Accordingly, it is an object of the invention to improve the known safety element.
It is another object of the invention to provide a safety element which does not impart a high pressure loss during normal operation.
It is another object of the invention to provide a collapsible safety element for closing a flow line which does not significantly interfere with normal operation.
Briefly, the invention provides a tubular safety element for closing a flow line which defines a flow path and which is peripherally folded to form a star-shaped cross-section having n-points at one end with pairs of triangular sections extending from this end to form a respective point and a regular polygonal cross-section defining n-sides at an opposite end. In addition, each side of the regular polygonal cross-section has a corner in line with a respective point at the star-shaped end. The element is collapsible under a predetermined differential pressure between the exterior of the element and the interior of the element with each pair of triangular sections defining a respective point being disposed in parallel relation.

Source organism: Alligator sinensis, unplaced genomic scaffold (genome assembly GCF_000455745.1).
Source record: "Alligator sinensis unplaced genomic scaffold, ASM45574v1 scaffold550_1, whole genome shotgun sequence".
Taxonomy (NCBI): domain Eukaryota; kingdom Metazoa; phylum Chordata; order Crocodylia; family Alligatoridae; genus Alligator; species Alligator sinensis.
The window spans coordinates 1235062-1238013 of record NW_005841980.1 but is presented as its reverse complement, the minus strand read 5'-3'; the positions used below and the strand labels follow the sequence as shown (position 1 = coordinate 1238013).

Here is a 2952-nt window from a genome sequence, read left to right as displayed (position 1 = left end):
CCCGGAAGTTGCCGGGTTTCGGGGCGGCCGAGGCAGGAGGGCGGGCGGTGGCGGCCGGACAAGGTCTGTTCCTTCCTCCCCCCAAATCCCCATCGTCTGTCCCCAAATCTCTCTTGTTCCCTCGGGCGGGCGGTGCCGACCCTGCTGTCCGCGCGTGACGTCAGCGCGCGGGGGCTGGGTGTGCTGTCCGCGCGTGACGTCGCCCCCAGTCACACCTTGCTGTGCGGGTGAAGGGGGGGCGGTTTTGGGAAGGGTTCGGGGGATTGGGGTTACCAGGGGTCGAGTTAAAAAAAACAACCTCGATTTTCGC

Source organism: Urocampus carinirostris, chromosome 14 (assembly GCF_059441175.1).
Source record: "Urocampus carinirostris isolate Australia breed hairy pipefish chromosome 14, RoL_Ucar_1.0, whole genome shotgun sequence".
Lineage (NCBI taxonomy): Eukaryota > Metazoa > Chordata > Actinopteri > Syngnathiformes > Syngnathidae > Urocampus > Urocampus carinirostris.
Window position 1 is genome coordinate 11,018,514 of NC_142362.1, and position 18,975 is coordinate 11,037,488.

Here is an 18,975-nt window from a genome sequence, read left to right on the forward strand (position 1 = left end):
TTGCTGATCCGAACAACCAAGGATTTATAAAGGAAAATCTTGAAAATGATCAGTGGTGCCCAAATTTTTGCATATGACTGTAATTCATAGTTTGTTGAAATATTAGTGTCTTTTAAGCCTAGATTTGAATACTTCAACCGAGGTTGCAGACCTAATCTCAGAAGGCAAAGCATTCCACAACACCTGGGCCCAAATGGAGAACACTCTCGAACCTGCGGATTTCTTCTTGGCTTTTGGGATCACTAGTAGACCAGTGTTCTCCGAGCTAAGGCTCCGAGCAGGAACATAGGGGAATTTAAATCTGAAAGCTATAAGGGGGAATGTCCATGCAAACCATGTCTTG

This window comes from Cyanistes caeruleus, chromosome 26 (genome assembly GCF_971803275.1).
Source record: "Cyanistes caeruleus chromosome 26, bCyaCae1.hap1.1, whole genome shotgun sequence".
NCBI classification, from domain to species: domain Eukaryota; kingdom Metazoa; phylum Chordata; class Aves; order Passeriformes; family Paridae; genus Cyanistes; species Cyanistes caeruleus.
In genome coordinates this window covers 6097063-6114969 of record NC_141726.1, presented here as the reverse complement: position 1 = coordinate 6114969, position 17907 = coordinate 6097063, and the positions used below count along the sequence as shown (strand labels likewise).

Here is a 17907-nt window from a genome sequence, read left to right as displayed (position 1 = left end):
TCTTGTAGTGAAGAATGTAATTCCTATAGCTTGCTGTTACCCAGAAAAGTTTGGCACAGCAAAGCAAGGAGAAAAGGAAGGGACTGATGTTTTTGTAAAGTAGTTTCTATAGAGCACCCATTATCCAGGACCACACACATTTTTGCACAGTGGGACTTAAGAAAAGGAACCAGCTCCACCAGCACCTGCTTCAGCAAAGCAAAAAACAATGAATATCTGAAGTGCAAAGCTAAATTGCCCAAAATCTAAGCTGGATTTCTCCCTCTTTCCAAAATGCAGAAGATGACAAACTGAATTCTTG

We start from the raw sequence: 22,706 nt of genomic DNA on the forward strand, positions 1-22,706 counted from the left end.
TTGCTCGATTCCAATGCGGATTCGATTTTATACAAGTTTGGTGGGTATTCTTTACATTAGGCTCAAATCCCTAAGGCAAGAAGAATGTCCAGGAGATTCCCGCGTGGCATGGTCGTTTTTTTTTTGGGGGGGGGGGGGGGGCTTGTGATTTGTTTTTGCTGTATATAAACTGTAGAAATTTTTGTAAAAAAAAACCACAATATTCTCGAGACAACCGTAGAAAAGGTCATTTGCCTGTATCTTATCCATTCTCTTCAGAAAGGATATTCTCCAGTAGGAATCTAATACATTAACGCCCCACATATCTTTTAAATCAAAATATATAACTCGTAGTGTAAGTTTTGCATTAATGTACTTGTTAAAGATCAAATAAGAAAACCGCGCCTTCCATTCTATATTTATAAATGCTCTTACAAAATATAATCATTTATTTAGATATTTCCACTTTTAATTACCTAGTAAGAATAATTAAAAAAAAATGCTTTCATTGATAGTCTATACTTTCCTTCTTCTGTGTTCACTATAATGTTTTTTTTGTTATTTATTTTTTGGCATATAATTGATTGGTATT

The element is constructed so that a number of triangular sections extend from the polygonal end toward the star-shaped end.
When the safety element is closed, i.e. collapsed, the triangular sections which form the points of the star-shaped end are in parallel and an axially extending sealing area is formed by these sections. In addition, the triangular sections extending from the polygon-shaped end bear very closely against one another. Thus, the element has a given wall thickness which can undergo a greater pressure difference than previously known elements. Thus, an element having the same bearing capacity can have thinner walls, resulting in a smaller pressure loss in normal operation.